Aneuploidy and chromosomal instability (CIN) are remarkably common in solid tumors including breast cancers. Identifying and characterizing recurring genetic and epigenetic changes in aneuploid cancers will have tremendous impact on cancer prevention, diagnosis and treatment. TRIP13 was ranked as one of the top genes associated with CIN (#12 in the CIN70 signature), and its overexpression was also observed in breast cancers with poor prognosis in multiple microarray studies. However, the working mechanism of TRIP13 and the pathological significance of TRIP13 overexpression in breast cancer development remain unclear. Our preliminary work found that TRIP13, a member of the AAA-ATPases, is a novel kinetochore protein and directly interacts with mitotic checkpoint silencing protein p31comet. TRIP13 knockdown delayed metaphase-to- anaphase transition and significantly reduced breast cancer cell proliferation in 2D culture and soft agar plates. The objective of current proposal is to elucidate mitotic functions of TRIP13 and examine the relationship between TRIP13 overexpression and breast cancer development. The central hypothesis is that TRIP13 overexpression promotes untimely mitotic checkpoint silencing, driving CIN and cancer development in mammary epithelial cells.
Three specific aims will test the central hypothesis.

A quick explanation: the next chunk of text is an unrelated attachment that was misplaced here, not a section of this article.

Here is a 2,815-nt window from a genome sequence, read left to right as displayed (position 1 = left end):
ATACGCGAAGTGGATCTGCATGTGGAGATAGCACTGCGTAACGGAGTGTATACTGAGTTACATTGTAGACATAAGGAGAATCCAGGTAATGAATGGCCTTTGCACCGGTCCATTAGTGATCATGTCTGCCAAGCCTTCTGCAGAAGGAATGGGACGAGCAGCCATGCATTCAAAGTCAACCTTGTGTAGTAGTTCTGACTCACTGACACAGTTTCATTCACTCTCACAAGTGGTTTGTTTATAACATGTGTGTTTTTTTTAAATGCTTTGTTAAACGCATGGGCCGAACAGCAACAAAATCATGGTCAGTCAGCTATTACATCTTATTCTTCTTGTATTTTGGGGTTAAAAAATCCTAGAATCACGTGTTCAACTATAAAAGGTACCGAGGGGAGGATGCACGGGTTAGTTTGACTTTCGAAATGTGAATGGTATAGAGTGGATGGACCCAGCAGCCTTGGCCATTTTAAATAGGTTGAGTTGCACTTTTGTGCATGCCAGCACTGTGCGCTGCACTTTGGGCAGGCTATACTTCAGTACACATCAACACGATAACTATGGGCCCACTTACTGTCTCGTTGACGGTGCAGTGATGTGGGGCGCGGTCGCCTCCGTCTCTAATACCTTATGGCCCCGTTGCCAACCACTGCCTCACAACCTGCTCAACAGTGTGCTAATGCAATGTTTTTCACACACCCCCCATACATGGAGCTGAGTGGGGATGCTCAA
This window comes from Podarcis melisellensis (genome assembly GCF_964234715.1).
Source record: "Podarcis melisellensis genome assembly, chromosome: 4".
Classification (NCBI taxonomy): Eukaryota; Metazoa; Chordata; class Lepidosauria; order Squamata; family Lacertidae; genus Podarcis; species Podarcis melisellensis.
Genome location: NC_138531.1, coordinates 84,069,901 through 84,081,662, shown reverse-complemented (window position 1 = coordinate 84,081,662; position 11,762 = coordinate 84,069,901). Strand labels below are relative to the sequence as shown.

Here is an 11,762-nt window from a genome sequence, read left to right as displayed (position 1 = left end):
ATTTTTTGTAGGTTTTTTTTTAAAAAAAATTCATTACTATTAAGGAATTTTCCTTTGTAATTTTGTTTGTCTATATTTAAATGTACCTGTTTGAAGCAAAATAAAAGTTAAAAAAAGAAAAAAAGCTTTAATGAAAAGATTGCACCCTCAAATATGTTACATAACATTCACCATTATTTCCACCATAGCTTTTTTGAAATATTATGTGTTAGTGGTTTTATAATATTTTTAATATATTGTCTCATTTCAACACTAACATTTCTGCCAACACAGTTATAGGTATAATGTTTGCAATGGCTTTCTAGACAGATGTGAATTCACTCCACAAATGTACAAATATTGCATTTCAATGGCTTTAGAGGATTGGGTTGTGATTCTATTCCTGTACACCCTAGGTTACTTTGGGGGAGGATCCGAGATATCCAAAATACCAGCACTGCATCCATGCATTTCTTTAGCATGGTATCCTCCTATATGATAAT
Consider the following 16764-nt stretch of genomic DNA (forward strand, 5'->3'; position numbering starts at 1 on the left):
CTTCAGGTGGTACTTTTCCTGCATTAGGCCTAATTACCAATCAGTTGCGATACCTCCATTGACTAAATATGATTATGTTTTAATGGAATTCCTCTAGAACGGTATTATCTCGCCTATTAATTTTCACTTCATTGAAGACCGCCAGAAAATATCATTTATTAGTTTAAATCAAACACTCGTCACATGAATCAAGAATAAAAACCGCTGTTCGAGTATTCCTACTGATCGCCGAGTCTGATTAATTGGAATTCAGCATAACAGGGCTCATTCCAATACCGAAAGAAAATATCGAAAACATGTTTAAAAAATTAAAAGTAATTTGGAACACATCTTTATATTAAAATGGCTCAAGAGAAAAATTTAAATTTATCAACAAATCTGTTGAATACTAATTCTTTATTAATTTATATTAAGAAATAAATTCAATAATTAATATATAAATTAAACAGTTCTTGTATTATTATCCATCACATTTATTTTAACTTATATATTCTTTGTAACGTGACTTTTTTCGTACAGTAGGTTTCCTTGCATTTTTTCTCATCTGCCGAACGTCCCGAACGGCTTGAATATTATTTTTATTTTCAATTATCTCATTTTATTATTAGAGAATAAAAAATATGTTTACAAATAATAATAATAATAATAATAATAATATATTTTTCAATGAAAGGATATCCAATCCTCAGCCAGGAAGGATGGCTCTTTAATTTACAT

Aim 1 will assess biochemical functions of TRIP13 in the mitotic checkpoint. Specifically, we will test that TRIP13, through its interaction with p31comet and its ATPase activity disrupts protein complexes required for mitotic checkpoint signaling.
In Aim 2, we will use inducible cell lines to modulate TRIP13 expression level and determine the impact on chromosomal stability and cell proliferation in 2D and 3D cell culture models.
Aim 3 will examine the effects of TRIP13 overexpression or knockdown on breast cancer cell growth in xenografted mouse models. Together, the proposed work will test potential oncogenic functions of TRIP13 ATPase and assess the possibility to target TRIP13 as a novel means to control breast cancers. The work also addresses some critical knowledge gaps in mitotic checkpoint signaling studies. Dissecting TRIP13 functioning mechanisms represents an important step in our continuous efforts to understand and exploit aneuploidy and CIN in breast cancers.
TRIP13 overexpression is a signature for breast cancers with poor prognosis. The proposed research is relevant to public health because innovative investigations into the functioning mechanisms of TRIP13 will reveal the relationship between TRIP13, chromosomal instability and breast cancer tumorigenesis and progression, and help validate the potential of TRIP13 AAA-ATPase as a novel drug target.
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